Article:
According to a new study, the temperature at which you drink your tea can ‘double’ your cancer risk. ┬╗Brinkwire

Cancer: A new study suggests that the temperature at which you drink your tea may ‘double’ your cancer risk.

CANCER is a common term for a group of diseases characterized by uncontrolled cell proliferation.

The vast majority of cases can be avoided and certain beverages can be suggested to help.

Tea is one such beverage, but according to a study, the temperature at which it is ingested can increase the risk of certain cancers.

Following the Covid disruptions, the NHS is rushing to tighten the reins for cancer treatment.

But in medical circles, reducing the risk of the disease remains a top priority.

Smoking and alcohol consumption are two of the leading causes of cancer, according to research.

According to some scientific findings, drinking tea at high temperature may increase the risk of cancer in some people.

According to a study, drinking tea at temperatures above 60 degrees Celsius can increase the risk of esophageal cancer.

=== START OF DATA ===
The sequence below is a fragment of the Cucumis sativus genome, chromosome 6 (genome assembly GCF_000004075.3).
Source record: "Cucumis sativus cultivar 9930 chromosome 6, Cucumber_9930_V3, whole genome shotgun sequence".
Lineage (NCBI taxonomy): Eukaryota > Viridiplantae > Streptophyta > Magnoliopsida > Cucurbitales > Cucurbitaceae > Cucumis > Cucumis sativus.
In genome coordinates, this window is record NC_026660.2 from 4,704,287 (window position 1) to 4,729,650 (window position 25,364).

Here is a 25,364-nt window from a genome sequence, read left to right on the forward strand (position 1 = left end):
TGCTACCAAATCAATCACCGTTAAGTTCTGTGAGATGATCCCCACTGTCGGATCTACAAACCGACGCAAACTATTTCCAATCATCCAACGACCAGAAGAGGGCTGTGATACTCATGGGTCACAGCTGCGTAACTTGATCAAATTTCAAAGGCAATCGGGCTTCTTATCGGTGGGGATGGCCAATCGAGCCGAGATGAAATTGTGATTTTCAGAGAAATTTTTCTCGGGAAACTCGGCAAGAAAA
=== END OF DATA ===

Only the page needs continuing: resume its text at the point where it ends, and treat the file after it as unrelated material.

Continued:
The study, published in the International Journal of Cancer, drew on data from more than 50,000 people that provided information about their socioeconomic status and other factors thought to influence cancer risk.

“A lot of people enjoy drinking tea, coffee or other hot drinks,” said Farhard Islami of the American Cancer Society.

New evidence ‘convinces’ that a popular beverage is associated with an increased risk of bowel cancer.

“But according to our results, drinking very hot tea increases the risk of esophageal cancer, so it is best to wait until hot drinks have cooled before drinking.”

Participants were asked to drink a cup of tea calibrated to 75 degrees Celsius and comment on how close it was to their preferred temperature during the first set of interviews.

Thereafter, the health of the subjects was monitored for several years.

According to the results, drinking less than 700 milliliters of tea hotter than 60 degrees Celsius almost doubled the risk of esophageal cancer.

“Compared to those who drank less than 700 ml of tea a day at temperatures below 60 degrees Celsius, drinking 700 ml or more a day at a temperature higher than 60 degrees Celsius was consistently associated with an approximately 90% increase in esophageal squamous cell carcinoma. (ESCC), the researchers wrote.

“Our findings add to the growing body of evidence linking hot drink consumption to the ESCC,” said the study’s lead author.

“That could be a good idea.”

“Brinkwire News in Compressed Form.”

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